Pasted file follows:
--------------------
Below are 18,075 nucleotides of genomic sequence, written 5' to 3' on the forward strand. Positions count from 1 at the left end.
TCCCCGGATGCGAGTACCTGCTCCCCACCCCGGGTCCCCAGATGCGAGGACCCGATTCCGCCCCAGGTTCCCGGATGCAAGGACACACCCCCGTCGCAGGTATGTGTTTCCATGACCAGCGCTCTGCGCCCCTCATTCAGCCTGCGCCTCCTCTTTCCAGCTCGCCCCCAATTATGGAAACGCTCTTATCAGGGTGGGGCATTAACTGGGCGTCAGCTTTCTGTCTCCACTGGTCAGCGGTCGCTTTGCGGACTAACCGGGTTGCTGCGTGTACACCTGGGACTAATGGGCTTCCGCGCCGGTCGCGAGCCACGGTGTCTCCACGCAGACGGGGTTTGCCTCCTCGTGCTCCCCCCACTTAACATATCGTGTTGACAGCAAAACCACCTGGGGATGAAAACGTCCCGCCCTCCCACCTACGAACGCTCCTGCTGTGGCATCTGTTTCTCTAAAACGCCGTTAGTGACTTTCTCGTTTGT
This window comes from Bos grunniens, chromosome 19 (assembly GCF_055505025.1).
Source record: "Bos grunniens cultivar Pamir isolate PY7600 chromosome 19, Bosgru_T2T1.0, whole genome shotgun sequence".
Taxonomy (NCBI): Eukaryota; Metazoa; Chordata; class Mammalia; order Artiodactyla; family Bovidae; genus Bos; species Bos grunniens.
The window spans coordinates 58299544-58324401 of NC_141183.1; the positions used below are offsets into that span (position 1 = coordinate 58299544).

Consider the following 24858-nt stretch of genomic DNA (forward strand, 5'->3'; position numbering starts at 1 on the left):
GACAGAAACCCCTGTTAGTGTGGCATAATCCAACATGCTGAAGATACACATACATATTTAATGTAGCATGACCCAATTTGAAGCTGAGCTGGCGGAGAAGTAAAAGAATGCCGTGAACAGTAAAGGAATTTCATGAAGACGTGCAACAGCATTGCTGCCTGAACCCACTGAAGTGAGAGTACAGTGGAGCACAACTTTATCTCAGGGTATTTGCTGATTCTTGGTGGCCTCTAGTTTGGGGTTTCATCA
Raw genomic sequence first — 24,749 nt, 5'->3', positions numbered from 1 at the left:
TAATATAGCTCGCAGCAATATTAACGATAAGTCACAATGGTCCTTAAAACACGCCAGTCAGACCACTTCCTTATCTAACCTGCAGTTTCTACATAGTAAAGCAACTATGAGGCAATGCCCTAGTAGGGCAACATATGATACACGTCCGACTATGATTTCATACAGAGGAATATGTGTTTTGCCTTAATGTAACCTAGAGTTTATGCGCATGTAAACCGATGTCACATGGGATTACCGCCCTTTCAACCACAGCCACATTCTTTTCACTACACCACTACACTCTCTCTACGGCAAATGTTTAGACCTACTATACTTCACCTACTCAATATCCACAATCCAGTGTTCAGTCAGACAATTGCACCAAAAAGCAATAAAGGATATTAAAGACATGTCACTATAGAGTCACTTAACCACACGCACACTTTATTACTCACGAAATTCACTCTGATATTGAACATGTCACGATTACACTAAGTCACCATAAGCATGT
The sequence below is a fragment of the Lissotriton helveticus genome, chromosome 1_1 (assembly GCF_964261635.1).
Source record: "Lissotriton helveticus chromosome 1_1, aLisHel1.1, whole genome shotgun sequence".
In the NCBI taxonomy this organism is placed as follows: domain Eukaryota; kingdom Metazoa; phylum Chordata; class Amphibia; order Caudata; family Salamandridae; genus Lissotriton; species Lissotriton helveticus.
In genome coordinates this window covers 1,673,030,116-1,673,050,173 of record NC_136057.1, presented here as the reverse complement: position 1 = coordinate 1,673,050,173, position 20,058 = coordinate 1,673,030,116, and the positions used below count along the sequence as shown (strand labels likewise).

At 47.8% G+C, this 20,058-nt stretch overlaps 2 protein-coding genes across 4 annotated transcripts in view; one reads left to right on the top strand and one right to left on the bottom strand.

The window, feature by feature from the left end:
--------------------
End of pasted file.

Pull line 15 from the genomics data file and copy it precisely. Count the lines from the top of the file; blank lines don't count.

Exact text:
At 47.8% G+C, this 20,058-nt stretch overlaps 2 protein-coding genes across 4 annotated transcripts in view; one reads left to right on the top strand and one right to left on the bottom strand.